What is maintenance therapy?

Maintenance therapy is given after chemotherapy to try to keep the cancer from returning. The goal is to extend the length of time before recurrence or to turn remission into a long-term cure.

What does this mean for me?

If you have ovarian cancer that responded to chemotherapy, you may benefit from maintenance therapy using a PARP inhibitor combined with Avastin.

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This article is relevant for:

Women with advanced ovarian cancer whose tumor has a BRCA mutation or a type of tumor marker called homologous recombination deficiency (HRD)

This article is also relevant for:

Ovarian cancer survivors

People with a genetic mutation linked to cancer risk

Women under 45

Women over 45

Platinum sensitive ovarian cancer

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Questions to Ask
  • Am I eligible for first-line maintenance therapy with a PARP inhibitor?
  • I just finished second-line chemotherapy; would I benefit from maintenance therapy?
  • I have an inherited BRCA mutation; would I benefit from a PARP inhibitor and Avastin for treatment?
  • What are the risks and benefits of taking a PARP inhibitor?
  • What are the differences between PARP inhibitors that are approved for first-line maintenance therapies?
Clinical Trials

IN-DEPTH REVIEW OF RESEARCH RELATED TO APPROVAL

PARP inhibitors are already approved for treatment and as a single-agent maintenance therapy for some ovarian cancer patients.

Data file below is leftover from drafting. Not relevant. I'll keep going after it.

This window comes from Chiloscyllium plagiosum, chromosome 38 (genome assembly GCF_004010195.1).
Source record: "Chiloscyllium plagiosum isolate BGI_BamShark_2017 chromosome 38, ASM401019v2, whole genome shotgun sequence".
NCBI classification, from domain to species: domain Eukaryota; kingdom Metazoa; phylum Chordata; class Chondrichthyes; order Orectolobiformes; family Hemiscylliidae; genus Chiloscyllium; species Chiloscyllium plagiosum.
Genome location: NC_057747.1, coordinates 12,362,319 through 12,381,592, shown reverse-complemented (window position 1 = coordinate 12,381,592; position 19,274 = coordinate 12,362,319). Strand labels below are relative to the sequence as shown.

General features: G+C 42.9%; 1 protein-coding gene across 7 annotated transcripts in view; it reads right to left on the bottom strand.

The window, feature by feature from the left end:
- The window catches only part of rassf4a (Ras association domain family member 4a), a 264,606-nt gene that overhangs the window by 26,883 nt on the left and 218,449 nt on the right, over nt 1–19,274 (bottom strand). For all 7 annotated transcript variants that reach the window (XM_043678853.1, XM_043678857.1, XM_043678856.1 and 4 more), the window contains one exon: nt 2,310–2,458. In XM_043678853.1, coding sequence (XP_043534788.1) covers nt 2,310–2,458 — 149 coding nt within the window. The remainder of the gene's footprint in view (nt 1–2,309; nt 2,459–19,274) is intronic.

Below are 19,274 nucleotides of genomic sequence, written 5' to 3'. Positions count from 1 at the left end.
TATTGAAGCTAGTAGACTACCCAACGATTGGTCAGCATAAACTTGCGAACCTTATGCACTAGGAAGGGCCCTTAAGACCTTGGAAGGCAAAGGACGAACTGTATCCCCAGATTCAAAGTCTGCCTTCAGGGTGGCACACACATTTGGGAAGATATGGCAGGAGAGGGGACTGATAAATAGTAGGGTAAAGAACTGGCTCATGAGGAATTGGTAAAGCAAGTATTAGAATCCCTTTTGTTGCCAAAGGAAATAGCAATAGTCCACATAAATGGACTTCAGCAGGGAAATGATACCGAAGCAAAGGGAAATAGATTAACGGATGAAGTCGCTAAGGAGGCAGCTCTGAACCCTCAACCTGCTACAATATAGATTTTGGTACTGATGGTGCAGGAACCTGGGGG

New FDA approval for Lynparza

On May 8, 2020, the Food and Drug Administration approved the PARP inhibitor olaparib (Lynparza) in combination with bevacizumab (Avastin) as a first-line maintenance therapy for women with advanced ovarian cancer. Specifically, it is for women who have had a complete or partial response to chemotherapy and whose tumor has a specific form of genomic instability (called homologous recombination deficiency or HRD).

Biomarker testing can be used to determine whether a tumor has this genomic instability or HRD. The test counts the number of mutations in a given piece of DNA in tumor cells. The MyChoice CDx test (Myriad Genetics) can determine whether a tumor has HRD. Genomic instability can be caused by inherited or tumor mutations in BRCA1, BRCA2 or in other genes.

PAOLA-1 clinical trial

Approval of Lynparza in combination with Avastin for maintenance therapy was based on the following preliminary results of the ongoing PAOLA-1 clinical trial:

  • After a median follow-up of 22.9 months, median progression-free survival was:
    • 22.1 months for patients taking Lynparza and Avastin.
    • 16.6 months for patients taking Avastin and placebo.
  • When analysis was limited to patients with tumor BRCA mutations, median progression-free survival was:
    • 37.2 months for patients taking Lynparza and Avastin.
    • 21.7 months for patients taking Avastin and placebo.
  • When analysis was limited to patients with tumors that only had HRD (inherited or tumor mutation in BRCA 1 or BRCA2), the median progression-free survival was:
    • 28.1 months for patients taking Lynparza and Avastin.
    • 16.6 months for patients taking Avastin and placebo .
  • Patients with tumors that were HRD-negative or of unknown HRD status showed no difference in progression-free survival between treatment arms.
  • No significant differences in quality of life scores were found between treatment arms.

What does this mean for me?

If you have ovarian cancer that responded to chemotherapy, you may benefit from maintenance therapy using a PARP inhibitor combined with Avastin.

Limitations

Participants in this study were placed into one of two groups:

  • One group received maintenance therapy with Avastin alone
  • The other group received maintenance therapy with Lynparza and Avastin.

No group received Lynparza only as maintenance therapy. The study design makes it difficult to know whether the combination of Lynparza and Avastin is better than Lynparza alone.